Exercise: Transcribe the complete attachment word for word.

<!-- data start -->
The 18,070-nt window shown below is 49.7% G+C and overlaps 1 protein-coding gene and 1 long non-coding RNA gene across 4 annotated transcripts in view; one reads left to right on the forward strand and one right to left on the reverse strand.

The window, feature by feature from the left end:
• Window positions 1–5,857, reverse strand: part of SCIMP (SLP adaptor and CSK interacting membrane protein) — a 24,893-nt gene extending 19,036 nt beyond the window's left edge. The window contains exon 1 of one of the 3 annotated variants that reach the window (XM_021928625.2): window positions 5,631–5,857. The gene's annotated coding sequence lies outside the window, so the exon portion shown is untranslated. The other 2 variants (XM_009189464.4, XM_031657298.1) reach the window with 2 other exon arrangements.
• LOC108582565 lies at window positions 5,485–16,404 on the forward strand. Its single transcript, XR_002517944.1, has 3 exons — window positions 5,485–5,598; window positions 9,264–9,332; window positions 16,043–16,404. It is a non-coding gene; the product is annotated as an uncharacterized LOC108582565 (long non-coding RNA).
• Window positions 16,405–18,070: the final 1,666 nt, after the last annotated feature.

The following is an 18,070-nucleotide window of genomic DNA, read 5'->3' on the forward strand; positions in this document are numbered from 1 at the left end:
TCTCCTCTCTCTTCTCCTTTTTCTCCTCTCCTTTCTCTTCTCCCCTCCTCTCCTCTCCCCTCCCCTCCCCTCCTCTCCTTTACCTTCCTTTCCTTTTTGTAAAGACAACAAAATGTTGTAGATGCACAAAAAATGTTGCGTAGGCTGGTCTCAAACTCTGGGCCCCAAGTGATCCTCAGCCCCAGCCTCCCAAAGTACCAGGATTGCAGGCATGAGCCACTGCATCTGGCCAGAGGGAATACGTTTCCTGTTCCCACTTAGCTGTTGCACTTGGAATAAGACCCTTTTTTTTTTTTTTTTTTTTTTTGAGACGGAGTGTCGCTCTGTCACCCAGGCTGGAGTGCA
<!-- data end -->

The 18,070-nt window shown below is 49.7% G+C and overlaps 1 protein-coding gene and 1 long non-coding RNA gene across 4 annotated transcripts in view; one reads left to right on the forward strand and one right to left on the reverse strand.

The window, feature by feature from the left end:
• Window positions 1–5,857, reverse strand: part of SCIMP (SLP adaptor and CSK interacting membrane protein) — a 24,893-nt gene extending 19,036 nt beyond the window's left edge. The window contains exon 1 of one of the 3 annotated variants that reach the window (XM_021928625.2): window positions 5,631–5,857. The gene's annotated coding sequence lies outside the window, so the exon portion shown is untranslated. The other 2 variants (XM_009189464.4, XM_031657298.1) reach the window with 2 other exon arrangements.
• LOC108582565 lies at window positions 5,485–16,404 on the forward strand. Its single transcript, XR_002517944.1, has 3 exons — window positions 5,485–5,598; window positions 9,264–9,332; window positions 16,043–16,404. It is a non-coding gene; the product is annotated as an uncharacterized LOC108582565 (long non-coding RNA).
• Window positions 16,405–18,070: the final 1,666 nt, after the last annotated feature.

The following is an 18,070-nucleotide window of genomic DNA, read 5'->3' on the forward strand; positions in this document are numbered from 1 at the left end:
TCTCCTCTCTCTTCTCCTTTTTCTCCTCTCCTTTCTCTTCTCCCCTCCTCTCCTCTCCCCTCCCCTCCCCTCCTCTCCTTTACCTTCCTTTCCTTTTTGTAAAGACAACAAAATGTTGTAGATGCACAAAAAATGTTGCGTAGGCTGGTCTCAAACTCTGGGCCCCAAGTGATCCTCAGCCCCAGCCTCCCAAAGTACCAGGATTGCAGGCATGAGCCACTGCATCTGGCCAGAGGGAATACGTTTCCTGTTCCCACTTAGCTGTTGCACTTGGAATAAGACCCTTTTTTTTTTTTTTTTTTTTTTTGAGACGGAGTGTCGCTCTGTCACCCAGGCTGGAGTGCA